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a fascinating conversation we could really rattle them from the twenty thirty minutes which we have the time for on this occasion but it was very interesting to hear both of your thoughts appreciate your time tony bugel founder the mother. against radical islam and comedian and activist. thanks. for the thirty minutes with. join me every thursday on the alec simon chill and i'll be speaking to guest of the world of politics sport i'm sure i'll see you then. summit or no summit that's the question what korea's threat of a no show and single for on june twelfth is
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a reminder to washington that north korea will not merely cave to american demands if there's going to be an agreement it's going to take time and patience. welcome to sophie and sophie shevardnadze the u.s. military is relying more and more on drone warfare but could this modern what been be doing more harm than good brendan ryan to forward grown operator in the u.s. military is with me today to share his experience. modern warfare can be fought in mountain passes and urban streets but their craft firing missiles over afghanistan can be guided remotely from a base in nevada. by computer screens by a pilot in the skies what plays in the mind of
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a group reader before he hits the button is it easier to fly to the enemy thousands of miles away he said of face to face those who engage in war be distanced from its dangers and consequences. brendan brian two served in the u.s. air force as a drone operator welcome to our show it's really great to have you with us brendon hi. thank you for having me brought up both obama and have embraced drone warfare with strikes in somalia and yemen tripling in trunks first year in office but this is ration in this country afghanistan a prime example never seems to improve can drones really change the course of a contain. no drones definitely cannot change the course of anything especially if they're being misused as a tool and that's simply all that they are and if we take away our ability to interact as human beings with one another we're never going to solve this crisis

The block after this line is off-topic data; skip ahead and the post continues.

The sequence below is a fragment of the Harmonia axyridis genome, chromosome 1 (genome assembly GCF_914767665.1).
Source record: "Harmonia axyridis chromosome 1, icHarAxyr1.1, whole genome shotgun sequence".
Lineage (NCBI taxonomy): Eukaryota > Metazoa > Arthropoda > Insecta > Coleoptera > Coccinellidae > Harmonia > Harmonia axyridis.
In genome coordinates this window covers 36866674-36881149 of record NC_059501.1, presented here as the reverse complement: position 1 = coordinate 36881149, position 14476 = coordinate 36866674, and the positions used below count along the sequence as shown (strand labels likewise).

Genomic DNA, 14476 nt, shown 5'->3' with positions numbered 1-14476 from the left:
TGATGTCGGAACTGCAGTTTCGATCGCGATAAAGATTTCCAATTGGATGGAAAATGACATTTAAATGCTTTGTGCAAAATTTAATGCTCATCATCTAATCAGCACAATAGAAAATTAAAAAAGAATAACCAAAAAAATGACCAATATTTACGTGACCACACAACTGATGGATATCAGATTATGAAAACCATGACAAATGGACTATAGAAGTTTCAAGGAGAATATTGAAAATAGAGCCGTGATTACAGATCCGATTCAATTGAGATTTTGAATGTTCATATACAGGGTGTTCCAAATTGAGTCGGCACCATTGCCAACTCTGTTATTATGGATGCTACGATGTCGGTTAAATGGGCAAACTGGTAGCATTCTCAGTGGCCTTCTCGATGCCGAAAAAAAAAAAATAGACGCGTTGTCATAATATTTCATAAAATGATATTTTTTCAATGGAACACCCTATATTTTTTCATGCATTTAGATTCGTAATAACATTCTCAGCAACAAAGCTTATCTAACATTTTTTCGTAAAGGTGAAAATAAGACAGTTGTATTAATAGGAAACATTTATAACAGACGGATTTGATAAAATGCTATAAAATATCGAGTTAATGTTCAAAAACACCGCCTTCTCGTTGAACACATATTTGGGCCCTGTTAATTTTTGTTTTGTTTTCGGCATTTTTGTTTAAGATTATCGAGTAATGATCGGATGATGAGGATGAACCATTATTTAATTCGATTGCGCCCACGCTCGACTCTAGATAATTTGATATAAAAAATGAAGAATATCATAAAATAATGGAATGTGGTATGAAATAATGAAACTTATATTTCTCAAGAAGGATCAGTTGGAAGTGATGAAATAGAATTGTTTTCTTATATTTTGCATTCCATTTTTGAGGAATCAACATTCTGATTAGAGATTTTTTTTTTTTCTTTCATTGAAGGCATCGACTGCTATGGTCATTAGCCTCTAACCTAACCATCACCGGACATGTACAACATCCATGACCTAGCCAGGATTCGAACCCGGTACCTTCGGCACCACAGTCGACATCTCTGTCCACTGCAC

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now during your time in the hear us air force strongs were tested as a new form of warfare now even islamic state have been using them in iraq and syria to devastating effect to drones have the potential to be asked commonplace s. war planes and helicopters and will everyone embrace them at some point. as this technology gets easier to manufacture you're going to see a lot more people utilizing it you can go to best buy in america and buy a quad copter drone for less than a thousand dollars and you can watch you tube videos of people putting stuff on these drones to make them even deadlier so you know it really just takes a more moral and righteous and virtuous person to utilize this technology technology properly but obviously what we've been seeing is that none of these
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people who are using these things in warfare understand what virtues or morals actually are are we going to have like a drone on. combat from now on this is how we're going to look like in the future well if you look at what's happening with japan and china there are two utilizing this technology to fight over resources in the ocean so it's not unheard of that we're going to have cowards fighting cowards behind a computer screens now the biggest plus for using drones is that it's a as american lives nowadays put in the firing line so how can the technology be bad i mean your side suffers no losses. that's actually the thing about warfare that people need to understand is that there is a price to pay when going to war and if we take the human component out of it then there's no actual price and then we just continued to the cycle
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it's an endless endless cycle and there needs to be men and women who train with honor and integrity who are willing to go on to the battlefield and interact with humans because that's actually how battles are prevented usually we had people posturing one another back in world war two people didn't fire to kill one another only twenty percent people did today in today's conflict we have a ninety five percent fire and kill rate and we wonder why we have people with psychological mental problems that are coming back from home or from war to home and killing themselves so this is just going to make it even worse now here i've described the use of. cowardly action i kept of you just in warfare rest as honorable you can hardly describe homemade to i tax or children being recruited to carry them out on our wall right when she backed drones knowing your.